Morgan County

Morgan County was originally created in 1817.

Historical Narrative

At Elgin, Tennessee, the Scenic Byway bears westward onto SR 52 before crossing into the northeast corner of Morgan County. Created from portions of Anderson and Roane Counties in 1817, Morgan County was named in honor of Daniel Morgan, a Revolutionary War veteran who led his troops to victory against the British at Cowpens and later served as a U.S. Representative from Virginia. Geographically, the county runs in a diagonal direction across the Cumberland Plateau from the eastern escarpment in Roane County northwestward to Fentress County. Morgan County’s incomparable natural beauty is reflected in its bevy of scenic resources, including Frozen Head State Park, the Obed Wild and Scenic River, Lone Mountain State Forest, Cumberland Trail State Park, and the Catoosa Wildlife Management Area.

Many of the county’s early settlers were veterans of the Revolutionary War who had been given land grants for their military service. Making their homes in the mountain valleys where the soil was richer and game more abundant than in the uplands, these settlers largely practiced subsistence farming. While coal mining began to emerge as an important economic force before the Civil War, the county has remained predominantly rural and sparsely settled since its inception. This rural character attracted the attention of George F. Gerding of New York and Theodore de Cock of Antwerp, Belgium, who, in 1844, organized a colonization effort designed to attract German and Swiss settlers to the area. The first contingent of 50 arrived from Mainz, Germany, in 1845, followed by two other groups the following year. Many settled in Wartburg, Tennessee, including winemakers, musical instrument craftsmen, physicians, artists, and a German nobleman, yet by 1870 only 57 German and 41 Swiss remained in the county.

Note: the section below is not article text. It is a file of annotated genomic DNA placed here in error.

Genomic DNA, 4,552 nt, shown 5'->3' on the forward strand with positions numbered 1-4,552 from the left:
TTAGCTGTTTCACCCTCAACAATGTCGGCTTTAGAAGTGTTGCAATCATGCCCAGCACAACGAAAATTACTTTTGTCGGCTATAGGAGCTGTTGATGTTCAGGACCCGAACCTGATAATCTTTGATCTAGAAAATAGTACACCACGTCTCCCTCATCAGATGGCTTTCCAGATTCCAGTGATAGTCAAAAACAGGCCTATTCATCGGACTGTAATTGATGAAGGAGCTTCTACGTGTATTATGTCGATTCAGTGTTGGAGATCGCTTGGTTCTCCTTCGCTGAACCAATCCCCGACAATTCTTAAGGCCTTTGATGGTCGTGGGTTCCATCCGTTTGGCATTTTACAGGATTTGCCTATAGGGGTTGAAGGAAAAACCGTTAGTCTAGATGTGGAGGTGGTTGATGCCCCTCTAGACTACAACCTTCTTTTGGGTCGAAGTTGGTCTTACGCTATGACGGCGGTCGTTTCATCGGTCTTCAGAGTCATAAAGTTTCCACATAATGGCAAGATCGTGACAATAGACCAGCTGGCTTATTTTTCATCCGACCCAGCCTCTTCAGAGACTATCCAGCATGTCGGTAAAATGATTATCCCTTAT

Four architectural resources located within the one-mile buffer of the Morgan County portion of the Scenic Byway were originally surveyed by the University of Tennessee in 1980. One of the most significant historic resources in the State is the Rugby Colony, which was listed on the National Register of Historic Places in 1972 for its association with English author and social reformer Thomas Hughes and his attempt to establish a settlement for young men of the British aristocracy. Hughes was widely known throughout the United States as the author of the popular 1857 novel Tom Brown’s School Days, which was set in an English school for boys known as Rugby. In an era when the English gentry viewed only three acceptable professions: doctor, lawyer, or priest, for their sons. Hughes’s experimental settlement, established in 1880 in northern Morgan County, offered a place for these men to learn a manual trade free from the upper class stigma against manual labor.

By the early 1880s, Rugby was home to approximately 450 young men and women. So celebrated was the colony that, according to the National Register nomination, a young Theodore Roosevelt offered accommodations in his home in New York to any colonists on their way to Rugby, while Charles Dana, editor of the New York Sun, sent his widowed daughter and his grandchildren there. In addition to the colonists’ homes, Rugby included a number of buildings constructed in the Folk Victorian style architecture, including a library, school, church, and a hotel for guests called the Tabard Inn. Yet only a decade after its founding, Rugby was in decline. Farm income was weaker than anticipated, and poor planning and unprofitable real estate dealings strained business relationships between the colony’s British and American investors. By the turn of the 20th century the experiment was over. Of the original 65 buildings constructed, 17 are extant today. Rugby has became an important tourist attraction in recent years. Thomas Hughes’s utopian dream can still be glimpsed in the preserved Victorian architecture of this bucolic community.